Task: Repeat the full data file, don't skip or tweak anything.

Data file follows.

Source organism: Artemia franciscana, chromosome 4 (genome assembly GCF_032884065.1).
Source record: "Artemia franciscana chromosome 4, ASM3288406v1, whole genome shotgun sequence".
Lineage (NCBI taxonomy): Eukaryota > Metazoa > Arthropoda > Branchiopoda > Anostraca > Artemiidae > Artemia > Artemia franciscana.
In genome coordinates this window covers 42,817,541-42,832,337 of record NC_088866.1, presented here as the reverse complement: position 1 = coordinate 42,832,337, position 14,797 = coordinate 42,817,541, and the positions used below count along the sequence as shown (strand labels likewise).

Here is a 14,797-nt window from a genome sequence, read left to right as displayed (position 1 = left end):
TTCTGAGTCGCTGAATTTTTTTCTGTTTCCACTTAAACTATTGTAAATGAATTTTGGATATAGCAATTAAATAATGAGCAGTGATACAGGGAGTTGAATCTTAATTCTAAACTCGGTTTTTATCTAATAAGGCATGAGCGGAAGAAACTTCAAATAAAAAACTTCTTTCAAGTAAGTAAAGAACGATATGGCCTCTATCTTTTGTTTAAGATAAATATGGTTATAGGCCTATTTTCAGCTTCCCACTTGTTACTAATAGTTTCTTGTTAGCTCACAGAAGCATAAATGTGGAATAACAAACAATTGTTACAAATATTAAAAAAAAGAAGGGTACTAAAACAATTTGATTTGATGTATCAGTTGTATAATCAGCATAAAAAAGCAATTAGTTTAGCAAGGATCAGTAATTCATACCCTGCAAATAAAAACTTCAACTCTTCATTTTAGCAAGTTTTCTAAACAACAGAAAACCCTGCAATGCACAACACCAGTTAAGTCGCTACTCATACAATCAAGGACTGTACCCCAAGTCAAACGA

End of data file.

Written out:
Source organism: Artemia franciscana, chromosome 4 (genome assembly GCF_032884065.1).
Source record: "Artemia franciscana chromosome 4, ASM3288406v1, whole genome shotgun sequence".
Lineage (NCBI taxonomy): Eukaryota > Metazoa > Arthropoda > Branchiopoda > Anostraca > Artemiidae > Artemia > Artemia franciscana.
In genome coordinates this window covers 42,817,541-42,832,337 of record NC_088866.1, presented here as the reverse complement: position 1 = coordinate 42,832,337, position 14,797 = coordinate 42,817,541, and the positions used below count along the sequence as shown (strand labels likewise).

Here is a 14,797-nt window from a genome sequence, read left to right as displayed (position 1 = left end):
TTCTGAGTCGCTGAATTTTTTTCTGTTTCCACTTAAACTATTGTAAATGAATTTTGGATATAGCAATTAAATAATGAGCAGTGATACAGGGAGTTGAATCTTAATTCTAAACTCGGTTTTTATCTAATAAGGCATGAGCGGAAGAAACTTCAAATAAAAAACTTCTTTCAAGTAAGTAAAGAACGATATGGCCTCTATCTTTTGTTTAAGATAAATATGGTTATAGGCCTATTTTCAGCTTCCCACTTGTTACTAATAGTTTCTTGTTAGCTCACAGAAGCATAAATGTGGAATAACAAACAATTGTTACAAATATTAAAAAAAAGAAGGGTACTAAAACAATTTGATTTGATGTATCAGTTGTATAATCAGCATAAAAAAGCAATTAGTTTAGCAAGGATCAGTAATTCATACCCTGCAAATAAAAACTTCAACTCTTCATTTTAGCAAGTTTTCTAAACAACAGAAAACCCTGCAATGCACAACACCAGTTAAGTCGCTACTCATACAATCAAGGACTGTACCCCAAGTCAAACGA